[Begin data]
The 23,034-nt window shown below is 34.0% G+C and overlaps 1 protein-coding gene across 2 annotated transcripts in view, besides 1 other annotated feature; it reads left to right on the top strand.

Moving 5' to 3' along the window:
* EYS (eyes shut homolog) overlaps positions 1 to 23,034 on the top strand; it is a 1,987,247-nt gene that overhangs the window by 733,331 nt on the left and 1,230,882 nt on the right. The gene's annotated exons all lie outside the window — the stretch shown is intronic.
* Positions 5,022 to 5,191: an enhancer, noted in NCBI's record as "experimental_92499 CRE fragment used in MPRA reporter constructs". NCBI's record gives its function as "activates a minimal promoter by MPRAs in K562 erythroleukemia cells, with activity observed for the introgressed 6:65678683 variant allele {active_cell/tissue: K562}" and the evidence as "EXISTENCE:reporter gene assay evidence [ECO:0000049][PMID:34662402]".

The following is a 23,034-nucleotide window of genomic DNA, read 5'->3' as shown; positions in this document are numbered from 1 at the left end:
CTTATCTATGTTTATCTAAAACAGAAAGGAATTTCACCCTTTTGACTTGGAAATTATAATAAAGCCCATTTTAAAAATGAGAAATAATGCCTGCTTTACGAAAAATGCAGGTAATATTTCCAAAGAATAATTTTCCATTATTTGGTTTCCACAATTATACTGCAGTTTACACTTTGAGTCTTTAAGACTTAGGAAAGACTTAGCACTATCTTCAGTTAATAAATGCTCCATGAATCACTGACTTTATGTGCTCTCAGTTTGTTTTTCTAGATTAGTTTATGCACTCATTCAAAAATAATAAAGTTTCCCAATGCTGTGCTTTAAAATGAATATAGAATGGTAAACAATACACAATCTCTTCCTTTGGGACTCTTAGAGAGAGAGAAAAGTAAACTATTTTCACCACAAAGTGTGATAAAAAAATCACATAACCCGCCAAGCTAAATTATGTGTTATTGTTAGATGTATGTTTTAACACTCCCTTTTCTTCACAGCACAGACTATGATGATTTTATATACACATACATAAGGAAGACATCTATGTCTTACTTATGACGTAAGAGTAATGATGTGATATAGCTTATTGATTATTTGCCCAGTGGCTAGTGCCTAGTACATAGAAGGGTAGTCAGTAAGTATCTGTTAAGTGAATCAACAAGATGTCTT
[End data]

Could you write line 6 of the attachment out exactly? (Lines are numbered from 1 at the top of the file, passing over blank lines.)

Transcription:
CTTATCTATGTTTATCTAAAACAGAAAGGAATTTCACCCTTTTGACTTGGAAATTATAATAAAGCCCATTTTAAAAATGAGAAATAATGCCTGCTTTACGAAAAATGCAGGTAATATTTCCAAAGAATAATTTTCCATTATTTGGTTTCCACAATTATACTGCAGTTTACACTTTGAGTCTTTAAGACTTAGGAAAGACTTAGCACTATCTTCAGTTAATAAATGCTCCATGAATCACTGACTTTATGTGCTCTCAGTTTGTTTTTCTAGATTAGTTTATGCACTCATTCAAAAATAATAAAGTTTCCCAATGCTGTGCTTTAAAATGAATATAGAATGGTAAACAATACACAATCTCTTCCTTTGGGACTCTTAGAGAGAGAGAAAAGTAAACTATTTTCACCACAAAGTGTGATAAAAAAATCACATAACCCGCCAAGCTAAATTATGTGTTATTGTTAGATGTATGTTTTAACACTCCCTTTTCTTCACAGCACAGACTATGATGATTTTATATACACATACATAAGGAAGACATCTATGTCTTACTTATGACGTAAGAGTAATGATGTGATATAGCTTATTGATTATTTGCCCAGTGGCTAGTGCCTAGTACATAGAAGGGTAGTCAGTAAGTATCTGTTAAGTGAATCAACAAGATGTCTT